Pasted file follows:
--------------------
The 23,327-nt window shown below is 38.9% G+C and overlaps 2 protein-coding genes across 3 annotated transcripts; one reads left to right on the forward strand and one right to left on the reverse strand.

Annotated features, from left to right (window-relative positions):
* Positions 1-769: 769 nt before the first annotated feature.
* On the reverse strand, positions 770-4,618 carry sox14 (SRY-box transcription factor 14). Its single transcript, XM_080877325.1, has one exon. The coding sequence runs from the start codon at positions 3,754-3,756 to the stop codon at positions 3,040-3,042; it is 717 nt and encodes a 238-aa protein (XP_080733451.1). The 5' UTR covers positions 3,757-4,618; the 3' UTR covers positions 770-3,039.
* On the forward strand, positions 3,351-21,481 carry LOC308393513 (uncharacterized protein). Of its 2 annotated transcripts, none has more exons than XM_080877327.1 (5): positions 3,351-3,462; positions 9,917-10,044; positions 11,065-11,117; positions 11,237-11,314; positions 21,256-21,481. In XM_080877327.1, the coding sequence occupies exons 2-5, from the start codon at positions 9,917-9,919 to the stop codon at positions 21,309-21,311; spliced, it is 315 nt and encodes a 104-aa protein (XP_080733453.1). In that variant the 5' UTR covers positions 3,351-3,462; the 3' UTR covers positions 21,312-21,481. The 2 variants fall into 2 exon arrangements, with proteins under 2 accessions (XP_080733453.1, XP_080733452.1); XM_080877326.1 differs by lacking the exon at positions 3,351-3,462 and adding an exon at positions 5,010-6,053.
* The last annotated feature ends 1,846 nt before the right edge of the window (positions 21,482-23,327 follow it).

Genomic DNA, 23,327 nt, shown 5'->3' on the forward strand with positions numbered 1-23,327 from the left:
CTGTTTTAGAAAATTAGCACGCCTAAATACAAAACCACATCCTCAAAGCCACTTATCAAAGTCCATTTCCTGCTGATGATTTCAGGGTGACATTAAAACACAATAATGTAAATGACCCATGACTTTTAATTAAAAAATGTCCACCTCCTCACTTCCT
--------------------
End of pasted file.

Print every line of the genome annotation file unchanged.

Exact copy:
The 23,327-nt window shown below is 38.9% G+C and overlaps 2 protein-coding genes across 3 annotated transcripts; one reads left to right on the forward strand and one right to left on the reverse strand.

Annotated features, from left to right (window-relative positions):
* Positions 1-769: 769 nt before the first annotated feature.
* On the reverse strand, positions 770-4,618 carry sox14 (SRY-box transcription factor 14). Its single transcript, XM_080877325.1, has one exon. The coding sequence runs from the start codon at positions 3,754-3,756 to the stop codon at positions 3,040-3,042; it is 717 nt and encodes a 238-aa protein (XP_080733451.1). The 5' UTR covers positions 3,757-4,618; the 3' UTR covers positions 770-3,039.
* On the forward strand, positions 3,351-21,481 carry LOC308393513 (uncharacterized protein). Of its 2 annotated transcripts, none has more exons than XM_080877327.1 (5): positions 3,351-3,462; positions 9,917-10,044; positions 11,065-11,117; positions 11,237-11,314; positions 21,256-21,481. In XM_080877327.1, the coding sequence occupies exons 2-5, from the start codon at positions 9,917-9,919 to the stop codon at positions 21,309-21,311; spliced, it is 315 nt and encodes a 104-aa protein (XP_080733453.1). In that variant the 5' UTR covers positions 3,351-3,462; the 3' UTR covers positions 21,312-21,481. The 2 variants fall into 2 exon arrangements, with proteins under 2 accessions (XP_080733453.1, XP_080733452.1); XM_080877326.1 differs by lacking the exon at positions 3,351-3,462 and adding an exon at positions 5,010-6,053.
* The last annotated feature ends 1,846 nt before the right edge of the window (positions 21,482-23,327 follow it).

Genomic DNA, 23,327 nt, shown 5'->3' on the forward strand with positions numbered 1-23,327 from the left:
CTGTTTTAGAAAATTAGCACGCCTAAATACAAAACCACATCCTCAAAGCCACTTATCAAAGTCCATTTCCTGCTGATGATTTCAGGGTGACATTAAAACACAATAATGTAAATGACCCATGACTTTTAATTAAAAAATGTCCACCTCCTCACTTCCT